Oh Yeah, Its ON alright 🙂


Burning Issues

Its been a tough cycle mentally . Kathleen’s main metric for what the cancer is doing (for better or worse) is how the lymph nodes in her neck feel and look. Its not been good. While they initially shrunk, they seem to be getting bigger in the last 3 weeks. But they are definitely hurting more which takes us back to August when the lumps first popped up. Sometimes the sites where the cancer has spread initially respond to the poison… and then they stop responding. We dont know that for sure, but its not a good sign. As a result, we are going back to the radiation oncologist on Thursday to see if anything can be done to help with the pain. Its a bit tricky to zap around the neck as there is too much going on in that region which could be damaged if they are not careful. But thanks to RIM and a whole host of other generous local donors, the cancer center has some great modern equipment here. We also see the chemo oncologist tomorrow. Of course, we will ask for his interpretation / assessment as well. Not feeling very optimistic. But then again, I think I have become numb to optimism and pessimism to some degree. At some point, I think our bodies dial down the amount of emotion you can feel…. or you just reach a point where you become heavier on the stoicism and numbness. We have to, in order to make it through.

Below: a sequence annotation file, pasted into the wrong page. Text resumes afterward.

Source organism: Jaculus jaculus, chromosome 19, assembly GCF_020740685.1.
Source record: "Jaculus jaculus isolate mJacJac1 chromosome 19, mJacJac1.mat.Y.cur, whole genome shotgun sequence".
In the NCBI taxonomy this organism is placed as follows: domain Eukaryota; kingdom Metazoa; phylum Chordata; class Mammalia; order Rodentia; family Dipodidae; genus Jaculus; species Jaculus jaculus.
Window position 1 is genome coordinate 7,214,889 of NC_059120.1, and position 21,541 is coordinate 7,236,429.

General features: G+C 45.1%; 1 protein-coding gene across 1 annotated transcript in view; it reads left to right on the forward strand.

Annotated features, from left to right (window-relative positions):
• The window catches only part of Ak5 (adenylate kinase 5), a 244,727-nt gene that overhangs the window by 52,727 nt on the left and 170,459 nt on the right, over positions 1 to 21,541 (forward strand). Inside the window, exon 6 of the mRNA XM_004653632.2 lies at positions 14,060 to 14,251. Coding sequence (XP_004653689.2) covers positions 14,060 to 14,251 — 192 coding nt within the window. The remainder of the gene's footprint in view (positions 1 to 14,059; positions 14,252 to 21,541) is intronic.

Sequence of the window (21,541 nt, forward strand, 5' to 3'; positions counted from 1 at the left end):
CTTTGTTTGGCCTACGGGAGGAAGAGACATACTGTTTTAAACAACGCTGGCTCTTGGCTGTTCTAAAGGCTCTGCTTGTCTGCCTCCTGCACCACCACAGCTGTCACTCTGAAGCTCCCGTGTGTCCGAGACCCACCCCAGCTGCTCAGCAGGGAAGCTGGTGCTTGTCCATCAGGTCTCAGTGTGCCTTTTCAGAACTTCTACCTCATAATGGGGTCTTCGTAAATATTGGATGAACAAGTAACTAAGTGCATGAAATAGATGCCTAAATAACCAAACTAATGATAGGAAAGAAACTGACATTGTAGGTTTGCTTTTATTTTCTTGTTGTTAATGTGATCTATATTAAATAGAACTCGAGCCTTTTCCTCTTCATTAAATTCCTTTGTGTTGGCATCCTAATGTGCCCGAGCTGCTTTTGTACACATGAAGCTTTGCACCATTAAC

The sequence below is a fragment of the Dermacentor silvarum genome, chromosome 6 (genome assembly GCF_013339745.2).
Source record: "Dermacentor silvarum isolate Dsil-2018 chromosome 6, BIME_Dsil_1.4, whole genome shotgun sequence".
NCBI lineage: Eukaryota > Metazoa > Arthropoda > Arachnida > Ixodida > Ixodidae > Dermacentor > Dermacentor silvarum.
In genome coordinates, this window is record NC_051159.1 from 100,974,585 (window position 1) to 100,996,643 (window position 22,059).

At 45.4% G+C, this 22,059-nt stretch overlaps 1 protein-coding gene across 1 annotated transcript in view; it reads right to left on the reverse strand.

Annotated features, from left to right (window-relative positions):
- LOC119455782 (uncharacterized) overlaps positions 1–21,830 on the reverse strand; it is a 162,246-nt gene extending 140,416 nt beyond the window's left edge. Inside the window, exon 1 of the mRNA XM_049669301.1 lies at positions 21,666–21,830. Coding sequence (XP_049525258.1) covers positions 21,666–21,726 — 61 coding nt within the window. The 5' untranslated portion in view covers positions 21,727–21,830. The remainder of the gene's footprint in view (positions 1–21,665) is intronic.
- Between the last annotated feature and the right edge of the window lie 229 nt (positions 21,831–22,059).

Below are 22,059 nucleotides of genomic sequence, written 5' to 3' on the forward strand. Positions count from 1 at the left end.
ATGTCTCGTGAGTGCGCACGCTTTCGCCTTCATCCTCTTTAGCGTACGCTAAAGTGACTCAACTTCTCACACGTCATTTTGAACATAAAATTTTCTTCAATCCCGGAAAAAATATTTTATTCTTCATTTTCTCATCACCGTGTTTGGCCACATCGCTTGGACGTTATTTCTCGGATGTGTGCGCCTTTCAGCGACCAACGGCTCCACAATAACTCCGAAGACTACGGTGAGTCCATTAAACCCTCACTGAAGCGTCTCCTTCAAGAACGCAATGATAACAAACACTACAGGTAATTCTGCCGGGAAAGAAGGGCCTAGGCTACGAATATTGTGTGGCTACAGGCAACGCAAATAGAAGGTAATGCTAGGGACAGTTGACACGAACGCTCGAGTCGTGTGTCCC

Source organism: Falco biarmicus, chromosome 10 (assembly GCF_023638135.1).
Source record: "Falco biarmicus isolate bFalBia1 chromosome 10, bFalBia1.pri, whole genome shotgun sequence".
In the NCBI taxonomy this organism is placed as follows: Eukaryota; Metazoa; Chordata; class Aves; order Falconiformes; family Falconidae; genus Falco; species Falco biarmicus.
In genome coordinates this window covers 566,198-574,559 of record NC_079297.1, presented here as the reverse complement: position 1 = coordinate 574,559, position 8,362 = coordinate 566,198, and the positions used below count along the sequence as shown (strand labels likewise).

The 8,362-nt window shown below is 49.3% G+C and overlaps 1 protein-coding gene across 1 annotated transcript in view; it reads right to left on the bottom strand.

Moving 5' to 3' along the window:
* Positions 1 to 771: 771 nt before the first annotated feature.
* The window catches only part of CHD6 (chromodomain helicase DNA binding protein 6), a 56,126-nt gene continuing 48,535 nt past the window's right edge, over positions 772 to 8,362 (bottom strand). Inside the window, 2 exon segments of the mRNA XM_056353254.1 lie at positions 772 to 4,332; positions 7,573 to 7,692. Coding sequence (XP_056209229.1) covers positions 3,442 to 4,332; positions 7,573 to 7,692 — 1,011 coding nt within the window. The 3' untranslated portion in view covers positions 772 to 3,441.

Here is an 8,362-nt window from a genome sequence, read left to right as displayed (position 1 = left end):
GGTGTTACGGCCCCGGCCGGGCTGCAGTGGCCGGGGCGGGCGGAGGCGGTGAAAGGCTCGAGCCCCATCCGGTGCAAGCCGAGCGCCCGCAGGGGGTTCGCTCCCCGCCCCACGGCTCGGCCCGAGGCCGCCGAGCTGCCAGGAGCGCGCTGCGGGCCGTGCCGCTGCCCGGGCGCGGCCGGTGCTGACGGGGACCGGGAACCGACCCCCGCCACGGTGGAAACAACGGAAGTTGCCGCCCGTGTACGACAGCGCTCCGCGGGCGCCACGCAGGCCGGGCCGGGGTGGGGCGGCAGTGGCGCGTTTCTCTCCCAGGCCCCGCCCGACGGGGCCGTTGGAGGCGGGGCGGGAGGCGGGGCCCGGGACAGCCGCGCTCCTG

Thinking of this great pic of Kathleen from the summer. She was on a 7 day infusion of 5FU while getting the radiation treatments. Despite feeling crappy and barfy and having a chemo bottle connected to her 7×24, she wanted a day at the beach. It was an amazing day. One of my favorite beach days. Ever. More pics of that day with our friends Jan and Diane at They are nice to look at during this winter spell


Round 11 starts Friday if her blood work is OK.